DISASTERS

Rain is soaking parts of Colorado but it isn't helping reservoirs in Southwest US

FILE - In this May 5, 2015 file photo, a car navigates a flooded intersection as a small stream empties over the road as a storm rages over Colorado Springs, Colo. While California and much of the far West are suffering through extreme drought, Colorado is splashing through a wetter-than-normal spring. (Michael Ciaglo/The Gazette via AP, file) MAGS OUT; MANDATORY CREDIT

FILE - In this May 5, 2015 file photo, a car navigates a flooded intersection as a small stream empties over the road as a storm rages over Colorado Springs, Colo. While California and much of the far West are suffering through extreme drought, Colorado is splashing through a wetter-than-normal spring. (Michael Ciaglo/The Gazette via AP, file) MAGS OUT; MANDATORY CREDIT  (The Associated Press)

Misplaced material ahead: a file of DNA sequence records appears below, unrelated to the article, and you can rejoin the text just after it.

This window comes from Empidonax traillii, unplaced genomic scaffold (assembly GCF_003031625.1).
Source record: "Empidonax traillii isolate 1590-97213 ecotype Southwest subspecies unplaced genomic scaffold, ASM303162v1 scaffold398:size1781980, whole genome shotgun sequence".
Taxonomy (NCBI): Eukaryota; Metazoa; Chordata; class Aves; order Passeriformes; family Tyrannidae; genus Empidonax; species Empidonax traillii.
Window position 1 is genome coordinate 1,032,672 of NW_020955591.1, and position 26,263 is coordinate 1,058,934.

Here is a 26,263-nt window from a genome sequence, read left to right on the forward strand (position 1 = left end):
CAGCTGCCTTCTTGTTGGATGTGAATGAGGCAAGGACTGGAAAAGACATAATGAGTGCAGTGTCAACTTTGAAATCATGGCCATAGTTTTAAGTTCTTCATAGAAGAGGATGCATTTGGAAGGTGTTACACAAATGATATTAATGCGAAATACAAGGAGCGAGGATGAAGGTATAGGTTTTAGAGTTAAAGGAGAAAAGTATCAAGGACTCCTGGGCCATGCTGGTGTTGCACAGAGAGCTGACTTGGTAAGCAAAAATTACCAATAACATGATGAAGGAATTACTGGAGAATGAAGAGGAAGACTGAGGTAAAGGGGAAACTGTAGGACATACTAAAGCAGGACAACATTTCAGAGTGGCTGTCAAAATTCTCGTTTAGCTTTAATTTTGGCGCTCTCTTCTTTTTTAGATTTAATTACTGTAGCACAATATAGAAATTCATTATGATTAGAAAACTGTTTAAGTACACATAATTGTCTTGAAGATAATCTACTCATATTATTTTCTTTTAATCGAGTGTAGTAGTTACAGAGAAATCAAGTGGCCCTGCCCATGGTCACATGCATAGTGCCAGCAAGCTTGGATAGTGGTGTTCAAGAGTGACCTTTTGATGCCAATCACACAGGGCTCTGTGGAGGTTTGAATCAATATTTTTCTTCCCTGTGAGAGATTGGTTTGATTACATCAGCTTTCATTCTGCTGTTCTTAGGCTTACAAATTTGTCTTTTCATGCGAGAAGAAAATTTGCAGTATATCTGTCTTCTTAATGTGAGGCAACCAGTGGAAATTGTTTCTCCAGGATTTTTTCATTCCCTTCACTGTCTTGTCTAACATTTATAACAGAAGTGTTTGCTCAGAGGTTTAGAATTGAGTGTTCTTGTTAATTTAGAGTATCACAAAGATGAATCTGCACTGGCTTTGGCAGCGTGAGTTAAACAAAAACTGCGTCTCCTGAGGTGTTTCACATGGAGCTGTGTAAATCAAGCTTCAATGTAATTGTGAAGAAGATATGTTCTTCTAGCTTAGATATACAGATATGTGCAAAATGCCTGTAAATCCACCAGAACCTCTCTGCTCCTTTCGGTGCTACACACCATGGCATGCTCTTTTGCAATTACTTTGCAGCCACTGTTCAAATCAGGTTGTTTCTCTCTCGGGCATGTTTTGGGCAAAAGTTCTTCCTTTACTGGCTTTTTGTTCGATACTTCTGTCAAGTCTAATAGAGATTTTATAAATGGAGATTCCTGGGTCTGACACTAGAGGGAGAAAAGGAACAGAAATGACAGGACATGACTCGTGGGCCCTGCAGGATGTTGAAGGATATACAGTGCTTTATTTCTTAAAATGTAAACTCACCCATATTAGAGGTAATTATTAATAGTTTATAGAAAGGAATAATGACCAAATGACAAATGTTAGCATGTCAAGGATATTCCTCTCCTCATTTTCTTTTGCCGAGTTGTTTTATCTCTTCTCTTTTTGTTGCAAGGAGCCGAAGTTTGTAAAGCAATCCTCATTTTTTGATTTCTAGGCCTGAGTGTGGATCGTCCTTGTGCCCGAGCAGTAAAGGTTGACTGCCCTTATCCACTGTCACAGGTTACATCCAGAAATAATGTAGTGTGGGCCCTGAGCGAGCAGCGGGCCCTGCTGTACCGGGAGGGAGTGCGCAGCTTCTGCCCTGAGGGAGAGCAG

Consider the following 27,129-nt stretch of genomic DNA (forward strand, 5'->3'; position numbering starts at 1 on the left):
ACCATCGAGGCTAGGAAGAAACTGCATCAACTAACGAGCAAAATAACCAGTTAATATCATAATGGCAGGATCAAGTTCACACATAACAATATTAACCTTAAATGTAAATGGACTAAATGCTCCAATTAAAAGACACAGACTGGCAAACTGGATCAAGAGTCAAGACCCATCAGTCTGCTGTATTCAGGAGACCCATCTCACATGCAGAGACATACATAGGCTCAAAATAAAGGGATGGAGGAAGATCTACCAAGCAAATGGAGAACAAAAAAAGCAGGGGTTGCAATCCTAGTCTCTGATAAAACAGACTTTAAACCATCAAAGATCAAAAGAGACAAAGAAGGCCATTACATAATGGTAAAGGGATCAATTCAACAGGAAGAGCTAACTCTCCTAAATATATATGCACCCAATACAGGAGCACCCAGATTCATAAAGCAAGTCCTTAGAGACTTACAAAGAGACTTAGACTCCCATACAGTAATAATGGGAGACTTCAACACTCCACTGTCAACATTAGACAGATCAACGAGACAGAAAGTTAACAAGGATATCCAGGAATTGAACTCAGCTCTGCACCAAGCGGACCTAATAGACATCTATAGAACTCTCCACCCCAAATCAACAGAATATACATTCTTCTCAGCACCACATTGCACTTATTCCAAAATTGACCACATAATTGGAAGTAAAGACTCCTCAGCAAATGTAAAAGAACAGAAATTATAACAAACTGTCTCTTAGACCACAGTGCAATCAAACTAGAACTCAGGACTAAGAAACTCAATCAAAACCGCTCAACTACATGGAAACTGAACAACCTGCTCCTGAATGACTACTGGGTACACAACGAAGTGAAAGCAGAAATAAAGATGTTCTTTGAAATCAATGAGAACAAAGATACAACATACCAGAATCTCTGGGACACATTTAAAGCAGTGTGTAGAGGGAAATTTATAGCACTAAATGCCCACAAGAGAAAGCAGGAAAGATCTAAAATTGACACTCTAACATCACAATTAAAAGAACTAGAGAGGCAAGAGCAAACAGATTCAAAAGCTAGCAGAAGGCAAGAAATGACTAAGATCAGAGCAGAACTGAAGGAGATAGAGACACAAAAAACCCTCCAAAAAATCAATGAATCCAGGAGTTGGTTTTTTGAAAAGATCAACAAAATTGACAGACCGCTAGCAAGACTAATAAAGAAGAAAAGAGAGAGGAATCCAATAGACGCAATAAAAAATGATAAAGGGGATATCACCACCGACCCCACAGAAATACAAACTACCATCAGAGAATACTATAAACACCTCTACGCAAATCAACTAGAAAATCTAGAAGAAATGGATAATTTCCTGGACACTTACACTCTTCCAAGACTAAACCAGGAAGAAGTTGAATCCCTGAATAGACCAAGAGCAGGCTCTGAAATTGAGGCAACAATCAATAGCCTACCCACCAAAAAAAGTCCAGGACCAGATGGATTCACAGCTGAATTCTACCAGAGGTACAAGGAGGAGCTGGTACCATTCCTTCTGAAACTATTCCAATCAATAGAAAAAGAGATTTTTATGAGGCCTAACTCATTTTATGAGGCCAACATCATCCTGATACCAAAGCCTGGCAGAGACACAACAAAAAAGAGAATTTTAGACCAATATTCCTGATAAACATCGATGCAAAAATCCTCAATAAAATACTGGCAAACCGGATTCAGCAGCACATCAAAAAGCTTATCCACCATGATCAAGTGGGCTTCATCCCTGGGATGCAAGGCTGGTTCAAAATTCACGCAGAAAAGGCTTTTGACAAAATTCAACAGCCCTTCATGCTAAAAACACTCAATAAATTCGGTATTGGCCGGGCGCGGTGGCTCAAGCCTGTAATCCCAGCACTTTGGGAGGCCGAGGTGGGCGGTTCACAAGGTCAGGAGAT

Colorado is slogging through a wetter than normal spring, with heavy rains restoring much-needed moisture to parched rangeland and sending some rivers over the banks.

But the precipitation isn't helping downstream states in the Southwest that rely on the Colorado River, which originates in western Colorado.

The U.S. Drought Monitor said Thursday a series of recent storms have dropped up to four times the normal weekly rainfall in some areas of the West. However, three-quarters of the region remains in a long-term drought.

Morgan County in northeastern Colorado reported up to a foot of rain in a 10-day period in May. Creek beds that were dry for the past 40 years were filled to overflowing.

The rain is helping pull grazing land in southeastern Colorado out of a years-long drought.